I am an Ottomanist who combines three fields of historical research: the early modern Ottoman Empire; Islamic medicine, health and illness; and Muslim environmental history. My final goal is to unravel social and cultural realities in the Turkish and Arabic speaking worlds. In my administrative hat, I am the Chair of the Department of Middle Eastern & African History at TAU. I try to solve problems within the academic and administrative requirements of the department, and help the students make the most out of their study as intellectual and social experiences. I am also a very proud mother of two princesses, Ella and Daphna. I share with them and with my husband my love of kebap meat and Turkish music.
Prof. Miriam Shefer
- ראש תכנית in Middle Eastern and African History
I started my B.A. studies in the early 1990s in the Disciplinary Program for Outstanding Students at TAU as an Arabist. My main interest laid with contemporary realities in the Middle East. However, after I finished a mandatory course in Ottoman history I was enamored with the sultans (yes, I was thrilled with court intrigues). I then added the relevant languages, Turkish and Osmanlı (Ottoman Turkish). The “conversion” was final with no returning back: I ended the B.A. as a convinced Ottomanist. Studying in Boğaziçi Üniversitesi in Istanbul in 1995 sealed also the culinary aspect: I became addicted to Turkish cuisine.
For my Ph.D. dissertation on Ottoman hospitals in the early modern period (2001) I carried out research in Turkey (Ankara and Istanbul). I was also affiliated with the Wellcome Institute for the History of Medicine in London. After research fellowships at the Skilliter Centre for Ottoman Studies in Cambridge and the Princeton University Library I joined the Middle Eastern & African History Department at TAU as an Alon Fellow.
For 15 years I focussed on medicine and health in the Ottoman world. I have finished a book project, forthcoming in Fall 2015 with Texas University Press is on Ottoman science and technology as social and cultural products. I've already started a new long project on the myriad links and junctions between environment and well-being in the Ottoman context (I maintain the early modern Middle East was far “greener” than we appreciate today). Following this research agenda, I co-founded (with Dr. David Schorr, Law, TAU, and Yaron Balslev, Ph.D. candidate at the Porter School of Environmental Studies, TAU) the Israeli Forum for Environmental History.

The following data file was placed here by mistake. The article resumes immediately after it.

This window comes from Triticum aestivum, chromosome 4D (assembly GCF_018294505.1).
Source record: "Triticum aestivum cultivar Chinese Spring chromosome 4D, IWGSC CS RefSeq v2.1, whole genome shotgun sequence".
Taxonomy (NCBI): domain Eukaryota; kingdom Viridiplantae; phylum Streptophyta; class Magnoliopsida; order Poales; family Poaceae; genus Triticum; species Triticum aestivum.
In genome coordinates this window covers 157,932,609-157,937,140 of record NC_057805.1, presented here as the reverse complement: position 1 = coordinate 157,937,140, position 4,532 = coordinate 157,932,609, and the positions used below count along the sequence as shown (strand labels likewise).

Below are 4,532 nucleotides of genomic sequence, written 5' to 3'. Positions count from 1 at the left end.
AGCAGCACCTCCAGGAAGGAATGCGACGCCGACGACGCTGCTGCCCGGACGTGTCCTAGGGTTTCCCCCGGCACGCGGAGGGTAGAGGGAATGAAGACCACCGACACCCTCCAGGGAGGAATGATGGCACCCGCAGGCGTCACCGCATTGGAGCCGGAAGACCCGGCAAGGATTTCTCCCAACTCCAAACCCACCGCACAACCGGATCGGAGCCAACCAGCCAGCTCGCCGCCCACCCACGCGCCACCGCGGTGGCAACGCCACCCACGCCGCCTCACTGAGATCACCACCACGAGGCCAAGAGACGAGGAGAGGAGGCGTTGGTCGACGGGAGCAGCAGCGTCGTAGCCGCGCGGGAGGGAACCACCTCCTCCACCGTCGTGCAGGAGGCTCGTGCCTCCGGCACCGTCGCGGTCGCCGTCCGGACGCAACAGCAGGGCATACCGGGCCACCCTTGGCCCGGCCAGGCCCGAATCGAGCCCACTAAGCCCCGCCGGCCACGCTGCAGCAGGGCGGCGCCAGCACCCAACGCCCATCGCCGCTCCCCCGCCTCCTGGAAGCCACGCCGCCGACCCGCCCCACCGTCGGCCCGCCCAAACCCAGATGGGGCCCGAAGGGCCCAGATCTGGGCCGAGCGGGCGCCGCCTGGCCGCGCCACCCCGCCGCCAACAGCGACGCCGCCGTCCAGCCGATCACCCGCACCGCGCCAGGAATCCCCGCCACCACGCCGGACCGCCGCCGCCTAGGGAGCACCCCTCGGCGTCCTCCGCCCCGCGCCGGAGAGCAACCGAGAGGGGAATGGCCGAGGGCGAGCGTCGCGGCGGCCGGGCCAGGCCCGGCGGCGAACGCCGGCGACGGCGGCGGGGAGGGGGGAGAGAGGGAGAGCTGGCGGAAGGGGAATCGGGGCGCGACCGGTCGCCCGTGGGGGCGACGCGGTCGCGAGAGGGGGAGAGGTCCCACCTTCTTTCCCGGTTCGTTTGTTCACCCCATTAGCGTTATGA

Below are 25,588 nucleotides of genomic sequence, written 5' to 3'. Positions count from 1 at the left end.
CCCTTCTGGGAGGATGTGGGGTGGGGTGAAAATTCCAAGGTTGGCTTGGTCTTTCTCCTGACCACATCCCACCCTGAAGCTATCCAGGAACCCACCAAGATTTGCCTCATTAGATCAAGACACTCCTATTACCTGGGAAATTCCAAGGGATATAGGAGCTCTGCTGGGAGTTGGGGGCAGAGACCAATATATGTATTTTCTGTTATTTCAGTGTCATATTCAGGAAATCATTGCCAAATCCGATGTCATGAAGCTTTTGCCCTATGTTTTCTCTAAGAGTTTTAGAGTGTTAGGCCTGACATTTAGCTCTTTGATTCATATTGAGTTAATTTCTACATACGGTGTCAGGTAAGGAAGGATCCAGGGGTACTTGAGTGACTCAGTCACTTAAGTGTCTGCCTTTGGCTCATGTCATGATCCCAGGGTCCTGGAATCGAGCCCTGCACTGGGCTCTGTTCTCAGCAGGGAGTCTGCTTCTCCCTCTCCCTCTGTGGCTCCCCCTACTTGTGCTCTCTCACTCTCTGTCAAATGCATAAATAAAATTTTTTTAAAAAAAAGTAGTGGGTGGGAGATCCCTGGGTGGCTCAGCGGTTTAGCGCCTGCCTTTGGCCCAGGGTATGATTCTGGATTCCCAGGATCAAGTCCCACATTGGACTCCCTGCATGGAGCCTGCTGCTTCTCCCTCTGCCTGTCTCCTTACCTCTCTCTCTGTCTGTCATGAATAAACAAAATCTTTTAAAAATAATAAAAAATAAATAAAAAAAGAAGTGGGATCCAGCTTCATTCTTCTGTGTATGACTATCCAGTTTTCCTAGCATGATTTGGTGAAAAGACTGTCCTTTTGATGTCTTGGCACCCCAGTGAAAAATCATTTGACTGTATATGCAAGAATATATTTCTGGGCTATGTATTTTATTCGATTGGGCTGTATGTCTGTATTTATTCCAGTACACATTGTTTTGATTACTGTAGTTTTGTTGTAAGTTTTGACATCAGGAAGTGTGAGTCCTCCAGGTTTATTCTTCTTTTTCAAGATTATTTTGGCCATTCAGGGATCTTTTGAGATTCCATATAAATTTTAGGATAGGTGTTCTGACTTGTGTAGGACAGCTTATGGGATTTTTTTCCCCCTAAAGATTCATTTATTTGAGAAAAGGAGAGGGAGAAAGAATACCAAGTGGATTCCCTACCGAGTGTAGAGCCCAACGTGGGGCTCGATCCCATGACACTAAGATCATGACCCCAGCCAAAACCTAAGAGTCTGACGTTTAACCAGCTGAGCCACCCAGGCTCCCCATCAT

I welcome enquiries from potential graduate students and would be happy to supervise doctoral work in aspects of health and wellbeing, medicine and the environment, in the Muslim world. Dr. Tzameret Levi-Dafni finished in 2016 her dissertation on material culture, elites and households in 18th century Diyarbakır. Current doctoral projects supervised include human emotions and domestic animals in the Ottoman urban centers of the early modern period (Mr. Ido Ben-Ami), Ottoman-Prussian daily contacts during the late eighteenth century (Ms. Irena Fliter), and domestic white slavery in Ottoman Istanbul of the early modern period (Ms. Jennifer Poliakov).
So far I have worked on madness, military medicine, hospitals, court medicine, medical modernization and urban public health in the pre-modern Middle East. I've published three books: Islam: A Short Introduction (in Hebrew; Tel Aviv, 2006) addressed the interested lay audience; Ottoman Medicine (State University of New York Press, 2009) dealt with early modern concepts of health and illness. In January 2014 a Turkish translation was published by Kitap Publishing House in Istanbul. A textbook on Ottoman science, technology and society was pubsliehd in 2015 by the Open University. It is an outcome of Science among the Ottomans: The Cultural Creation and Exchange of Knowledge, published by the University of Texas Press.During April-June 2013, a series of radio lectures on Islamic medicine, ethics, and health was broadcasted throughout Israel on the Army Radio (Galatz) program, "University on the Air."